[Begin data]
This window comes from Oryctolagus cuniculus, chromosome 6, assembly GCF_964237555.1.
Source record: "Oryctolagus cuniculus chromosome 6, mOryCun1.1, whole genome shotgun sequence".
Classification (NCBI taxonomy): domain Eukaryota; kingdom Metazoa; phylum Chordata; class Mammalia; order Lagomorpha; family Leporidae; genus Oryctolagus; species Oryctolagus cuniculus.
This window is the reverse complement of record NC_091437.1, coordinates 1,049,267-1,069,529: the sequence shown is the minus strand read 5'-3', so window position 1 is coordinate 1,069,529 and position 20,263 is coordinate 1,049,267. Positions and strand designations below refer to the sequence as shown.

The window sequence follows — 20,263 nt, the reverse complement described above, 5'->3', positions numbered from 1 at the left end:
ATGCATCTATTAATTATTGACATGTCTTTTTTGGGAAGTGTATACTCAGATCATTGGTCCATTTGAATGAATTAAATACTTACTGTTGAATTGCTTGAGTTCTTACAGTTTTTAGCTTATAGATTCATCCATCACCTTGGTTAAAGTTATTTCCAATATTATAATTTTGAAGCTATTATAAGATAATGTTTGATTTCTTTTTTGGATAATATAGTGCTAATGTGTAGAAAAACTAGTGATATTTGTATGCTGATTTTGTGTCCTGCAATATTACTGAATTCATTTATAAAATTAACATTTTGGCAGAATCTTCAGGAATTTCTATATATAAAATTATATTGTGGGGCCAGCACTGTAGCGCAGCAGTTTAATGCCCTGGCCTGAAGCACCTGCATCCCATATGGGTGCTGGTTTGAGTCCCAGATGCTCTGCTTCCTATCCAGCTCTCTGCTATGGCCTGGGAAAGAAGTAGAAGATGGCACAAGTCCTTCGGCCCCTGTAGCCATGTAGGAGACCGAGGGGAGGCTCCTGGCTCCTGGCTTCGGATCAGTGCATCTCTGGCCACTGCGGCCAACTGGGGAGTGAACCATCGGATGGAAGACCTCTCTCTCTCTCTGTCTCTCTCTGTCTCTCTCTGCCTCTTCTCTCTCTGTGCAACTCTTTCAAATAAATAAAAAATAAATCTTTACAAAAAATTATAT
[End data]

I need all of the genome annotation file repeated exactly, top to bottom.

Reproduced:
This window comes from Oryctolagus cuniculus, chromosome 6, assembly GCF_964237555.1.
Source record: "Oryctolagus cuniculus chromosome 6, mOryCun1.1, whole genome shotgun sequence".
Classification (NCBI taxonomy): domain Eukaryota; kingdom Metazoa; phylum Chordata; class Mammalia; order Lagomorpha; family Leporidae; genus Oryctolagus; species Oryctolagus cuniculus.
This window is the reverse complement of record NC_091437.1, coordinates 1,049,267-1,069,529: the sequence shown is the minus strand read 5'-3', so window position 1 is coordinate 1,069,529 and position 20,263 is coordinate 1,049,267. Positions and strand designations below refer to the sequence as shown.

The window sequence follows — 20,263 nt, the reverse complement described above, 5'->3', positions numbered from 1 at the left end:
ATGCATCTATTAATTATTGACATGTCTTTTTTGGGAAGTGTATACTCAGATCATTGGTCCATTTGAATGAATTAAATACTTACTGTTGAATTGCTTGAGTTCTTACAGTTTTTAGCTTATAGATTCATCCATCACCTTGGTTAAAGTTATTTCCAATATTATAATTTTGAAGCTATTATAAGATAATGTTTGATTTCTTTTTTGGATAATATAGTGCTAATGTGTAGAAAAACTAGTGATATTTGTATGCTGATTTTGTGTCCTGCAATATTACTGAATTCATTTATAAAATTAACATTTTGGCAGAATCTTCAGGAATTTCTATATATAAAATTATATTGTGGGGCCAGCACTGTAGCGCAGCAGTTTAATGCCCTGGCCTGAAGCACCTGCATCCCATATGGGTGCTGGTTTGAGTCCCAGATGCTCTGCTTCCTATCCAGCTCTCTGCTATGGCCTGGGAAAGAAGTAGAAGATGGCACAAGTCCTTCGGCCCCTGTAGCCATGTAGGAGACCGAGGGGAGGCTCCTGGCTCCTGGCTTCGGATCAGTGCATCTCTGGCCACTGCGGCCAACTGGGGAGTGAACCATCGGATGGAAGACCTCTCTCTCTCTCTGTCTCTCTCTGTCTCTCTCTGCCTCTTCTCTCTCTGTGCAACTCTTTCAAATAAATAAAAAATAAATCTTTACAAAAAATTATAT